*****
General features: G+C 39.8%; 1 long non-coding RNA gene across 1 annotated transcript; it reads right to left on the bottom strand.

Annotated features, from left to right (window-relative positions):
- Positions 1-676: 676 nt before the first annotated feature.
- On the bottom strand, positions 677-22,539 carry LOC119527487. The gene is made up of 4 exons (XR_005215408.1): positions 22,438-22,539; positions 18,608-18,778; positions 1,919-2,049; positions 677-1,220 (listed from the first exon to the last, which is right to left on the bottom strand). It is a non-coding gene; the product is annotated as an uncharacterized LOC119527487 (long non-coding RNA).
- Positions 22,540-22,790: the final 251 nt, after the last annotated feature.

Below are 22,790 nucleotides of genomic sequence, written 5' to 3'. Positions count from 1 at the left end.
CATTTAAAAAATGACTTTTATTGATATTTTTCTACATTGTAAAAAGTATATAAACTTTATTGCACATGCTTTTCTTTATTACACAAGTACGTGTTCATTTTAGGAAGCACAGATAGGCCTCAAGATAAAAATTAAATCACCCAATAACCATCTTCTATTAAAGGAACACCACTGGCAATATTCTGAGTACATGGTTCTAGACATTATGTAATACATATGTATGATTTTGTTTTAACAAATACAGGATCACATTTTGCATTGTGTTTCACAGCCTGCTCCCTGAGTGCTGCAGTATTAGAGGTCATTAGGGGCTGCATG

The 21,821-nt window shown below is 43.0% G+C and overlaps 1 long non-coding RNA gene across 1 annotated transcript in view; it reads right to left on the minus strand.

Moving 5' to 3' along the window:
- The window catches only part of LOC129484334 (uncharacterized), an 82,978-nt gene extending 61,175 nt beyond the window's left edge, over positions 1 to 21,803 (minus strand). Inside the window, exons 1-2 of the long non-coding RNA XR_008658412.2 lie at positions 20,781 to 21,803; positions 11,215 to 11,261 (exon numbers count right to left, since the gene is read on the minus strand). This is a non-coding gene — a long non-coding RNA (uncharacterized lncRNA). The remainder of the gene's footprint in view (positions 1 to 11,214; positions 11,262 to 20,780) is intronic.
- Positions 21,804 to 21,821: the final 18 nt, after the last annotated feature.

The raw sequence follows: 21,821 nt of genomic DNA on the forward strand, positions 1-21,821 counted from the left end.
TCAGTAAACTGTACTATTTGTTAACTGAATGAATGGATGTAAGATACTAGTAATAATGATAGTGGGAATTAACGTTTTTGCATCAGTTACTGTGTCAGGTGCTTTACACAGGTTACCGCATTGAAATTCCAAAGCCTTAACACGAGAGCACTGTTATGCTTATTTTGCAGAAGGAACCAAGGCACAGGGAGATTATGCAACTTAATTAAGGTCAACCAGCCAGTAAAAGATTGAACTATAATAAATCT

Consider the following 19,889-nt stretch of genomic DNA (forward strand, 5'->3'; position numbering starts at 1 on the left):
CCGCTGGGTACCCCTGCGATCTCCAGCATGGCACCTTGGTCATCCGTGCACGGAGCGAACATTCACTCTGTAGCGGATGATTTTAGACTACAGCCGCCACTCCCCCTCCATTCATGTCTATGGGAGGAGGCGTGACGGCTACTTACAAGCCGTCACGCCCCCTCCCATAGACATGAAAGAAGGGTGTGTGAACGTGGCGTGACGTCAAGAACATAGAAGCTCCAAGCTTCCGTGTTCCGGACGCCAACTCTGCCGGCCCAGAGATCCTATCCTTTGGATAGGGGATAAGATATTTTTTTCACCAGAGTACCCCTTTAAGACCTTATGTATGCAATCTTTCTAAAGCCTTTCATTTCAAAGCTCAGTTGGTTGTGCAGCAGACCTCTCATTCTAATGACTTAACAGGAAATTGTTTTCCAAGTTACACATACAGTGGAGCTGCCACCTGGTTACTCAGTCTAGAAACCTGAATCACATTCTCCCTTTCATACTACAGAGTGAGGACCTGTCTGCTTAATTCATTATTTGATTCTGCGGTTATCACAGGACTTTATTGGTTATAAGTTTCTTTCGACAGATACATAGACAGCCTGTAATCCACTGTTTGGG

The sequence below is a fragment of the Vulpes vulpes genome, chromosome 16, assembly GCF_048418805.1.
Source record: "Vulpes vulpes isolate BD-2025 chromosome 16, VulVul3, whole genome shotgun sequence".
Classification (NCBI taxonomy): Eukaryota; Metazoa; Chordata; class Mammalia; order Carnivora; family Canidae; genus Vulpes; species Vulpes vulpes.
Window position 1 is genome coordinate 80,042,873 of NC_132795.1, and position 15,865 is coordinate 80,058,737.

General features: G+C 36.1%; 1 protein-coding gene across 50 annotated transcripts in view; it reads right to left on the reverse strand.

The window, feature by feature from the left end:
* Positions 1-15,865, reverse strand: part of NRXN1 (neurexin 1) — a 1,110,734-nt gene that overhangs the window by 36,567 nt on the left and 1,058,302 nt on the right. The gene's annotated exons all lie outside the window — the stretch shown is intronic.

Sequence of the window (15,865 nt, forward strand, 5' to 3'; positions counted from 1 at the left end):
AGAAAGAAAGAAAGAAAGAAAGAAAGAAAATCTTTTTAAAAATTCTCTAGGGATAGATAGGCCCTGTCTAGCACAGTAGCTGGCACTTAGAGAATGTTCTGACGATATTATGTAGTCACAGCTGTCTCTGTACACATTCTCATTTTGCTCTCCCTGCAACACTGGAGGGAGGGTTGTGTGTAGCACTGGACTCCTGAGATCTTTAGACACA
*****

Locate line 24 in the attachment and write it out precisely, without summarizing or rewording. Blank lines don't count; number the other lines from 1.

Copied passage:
AGAAAGAAAGAAAGAAAGAAAGAAAGAAAATCTTTTTAAAAATTCTCTAGGGATAGATAGGCCCTGTCTAGCACAGTAGCTGGCACTTAGAGAATGTTCTGACGATATTATGTAGTCACAGCTGTCTCTGTACACATTCTCATTTTGCTCTCCCTGCAACACTGGAGGGAGGGTTGTGTGTAGCACTGGACTCCTGAGATCTTTAGACACA